Jesus has given us the power to set people free, the power to free ourselves. He’s given us the keys to the kingdom in giving us the authority to bind and to loose.


Awake, friends! Our salvation is very near, the path is laid out before us, the directions are clear. Unbind yourself, loose those who have hurt you, and be free.





Last Goodbye

Isn’t it exhausting, wanting to be in so many places at the same time? I think I have a small taste now of how our mother feels when we visit, or when she visits us. Like there isn’t time for sleep, the indecision of hearing beloved Jamie and Ave giggling in one room, and my sister and I laughing upstairs…which way to go?

Today I wanted to sit with my grandpa while we sang his favorite song, I wanted to sit next to my mother and feel her soft elbows as I did when I was a little girl in the same church building, I wanted to sit with my cousins, Becky and Sarah, and find something to snigger about. I wanted to sit next to my brother and sister and hear them sing again those old hymns, to spend more time talking to Beth about school, to be with Bob and Elena and Caitlin as they sang Hallelujah, to sing out that soprano line. I wanted to do all of this at the same time.

Today was the last goodbye.

Diseases like Alzheimer’s are a series of goodbyes. I can remember when grandma was whole and coherent and busy, cooking in her kitchen, helping customers at the shoe store, holding a kid (many times an oversized teenage one) on her lap, lamenting her waist line, playing the piano. I remember when she was confused, when she forgot not just my name but my personhood. I wrote then about who will hold these memories, wondered if they even existed now that I was left holding them and the person I shared them with didn’t remember them any more.

Today Glen led singing. Because that was right and good, classic, as my brother said. Glen used to lead singing when I was a little girl not bigger than our Avery.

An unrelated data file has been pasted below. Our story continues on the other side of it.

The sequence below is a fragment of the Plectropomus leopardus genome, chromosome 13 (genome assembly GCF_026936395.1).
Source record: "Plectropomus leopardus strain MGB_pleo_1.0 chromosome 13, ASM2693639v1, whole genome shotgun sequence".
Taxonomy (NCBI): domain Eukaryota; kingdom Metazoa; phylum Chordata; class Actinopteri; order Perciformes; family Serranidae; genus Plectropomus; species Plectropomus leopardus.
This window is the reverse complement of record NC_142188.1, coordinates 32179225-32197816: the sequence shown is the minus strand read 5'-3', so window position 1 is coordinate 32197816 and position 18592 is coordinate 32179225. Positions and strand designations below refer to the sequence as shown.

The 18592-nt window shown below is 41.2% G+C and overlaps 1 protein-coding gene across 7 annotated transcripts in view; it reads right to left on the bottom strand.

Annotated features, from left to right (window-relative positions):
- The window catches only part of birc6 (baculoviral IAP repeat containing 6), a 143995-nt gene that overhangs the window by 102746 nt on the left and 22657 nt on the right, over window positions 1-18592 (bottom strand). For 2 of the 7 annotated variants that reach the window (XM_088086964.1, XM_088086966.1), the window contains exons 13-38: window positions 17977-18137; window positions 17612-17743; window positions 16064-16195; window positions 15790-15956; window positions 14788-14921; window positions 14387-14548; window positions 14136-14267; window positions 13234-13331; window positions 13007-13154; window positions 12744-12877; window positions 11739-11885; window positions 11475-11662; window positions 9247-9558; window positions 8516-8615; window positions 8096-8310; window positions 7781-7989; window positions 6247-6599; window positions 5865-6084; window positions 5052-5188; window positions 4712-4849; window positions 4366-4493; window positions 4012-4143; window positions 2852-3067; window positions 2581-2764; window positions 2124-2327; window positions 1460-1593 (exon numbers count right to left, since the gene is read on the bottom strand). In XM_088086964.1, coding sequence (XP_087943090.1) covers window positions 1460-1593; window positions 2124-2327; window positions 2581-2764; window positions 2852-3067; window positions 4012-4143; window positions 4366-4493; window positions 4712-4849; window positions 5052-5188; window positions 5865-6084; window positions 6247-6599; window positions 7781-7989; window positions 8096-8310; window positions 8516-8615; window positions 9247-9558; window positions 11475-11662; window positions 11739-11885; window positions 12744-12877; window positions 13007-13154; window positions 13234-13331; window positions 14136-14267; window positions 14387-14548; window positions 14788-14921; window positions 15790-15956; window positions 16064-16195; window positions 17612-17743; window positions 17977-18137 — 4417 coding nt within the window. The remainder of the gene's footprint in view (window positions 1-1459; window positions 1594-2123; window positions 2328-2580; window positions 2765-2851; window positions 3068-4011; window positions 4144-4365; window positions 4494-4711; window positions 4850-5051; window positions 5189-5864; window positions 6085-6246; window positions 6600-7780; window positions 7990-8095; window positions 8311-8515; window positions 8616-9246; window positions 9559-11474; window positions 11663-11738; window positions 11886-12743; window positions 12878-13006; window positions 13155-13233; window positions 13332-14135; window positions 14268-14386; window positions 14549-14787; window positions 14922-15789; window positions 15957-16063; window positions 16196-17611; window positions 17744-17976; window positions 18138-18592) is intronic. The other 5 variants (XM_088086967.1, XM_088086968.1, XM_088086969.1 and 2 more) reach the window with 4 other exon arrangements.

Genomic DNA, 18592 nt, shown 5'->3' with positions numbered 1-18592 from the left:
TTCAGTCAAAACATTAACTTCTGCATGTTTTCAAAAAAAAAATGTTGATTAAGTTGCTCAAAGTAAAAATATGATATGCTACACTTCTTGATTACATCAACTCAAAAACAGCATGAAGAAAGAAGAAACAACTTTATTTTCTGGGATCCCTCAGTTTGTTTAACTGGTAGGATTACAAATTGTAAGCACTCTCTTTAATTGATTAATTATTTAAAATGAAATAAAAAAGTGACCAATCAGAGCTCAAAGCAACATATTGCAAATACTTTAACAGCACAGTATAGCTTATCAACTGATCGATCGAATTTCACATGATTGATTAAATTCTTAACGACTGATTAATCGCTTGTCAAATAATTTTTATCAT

Today the whole church sang those hymns, every person knew their part, I was immersed, carried on a tide of song that vibrated and snapped and crackled in the air. I imagined that grandma could see us, was watching us from somewhere, I could see her sweet smile to see this family gathering, filling six extra long pews, and that was just family.

I imagined how this old church building absorbed the sound of our singing in her walls, walls that haven’t probably held that many folks on a Sunday in a long time. I imagined that the one empty pew was the one where grandpa and grandma used to sit, and felt dislocated to be on the “wrong” side from where we had always sat. I imagined that we gave her the strength to go on, to keep holding up the ceiling and turning on the lights.

I spent a lot of time on the road today. Peaceful time, time to think and let my imagination roam, and I kept coming back to these images of grandma in her house. Sitting on the bench by the big window, waiting for the car carrying her company to pull down the drive, telling us kids to stop putting things down the laundry shoot, assuring us that grandpa’s exercise bike did not, in fact, come alive in the middle of the night. Of her pleading with grandpa to come downstairs that scary night that we sheltered with Aunt Peggy in the basement as the tornado klaxons screamed. Grandpa said he wasn’t afraid of anything and went to bed. I wish I could show them where the spare key was kept.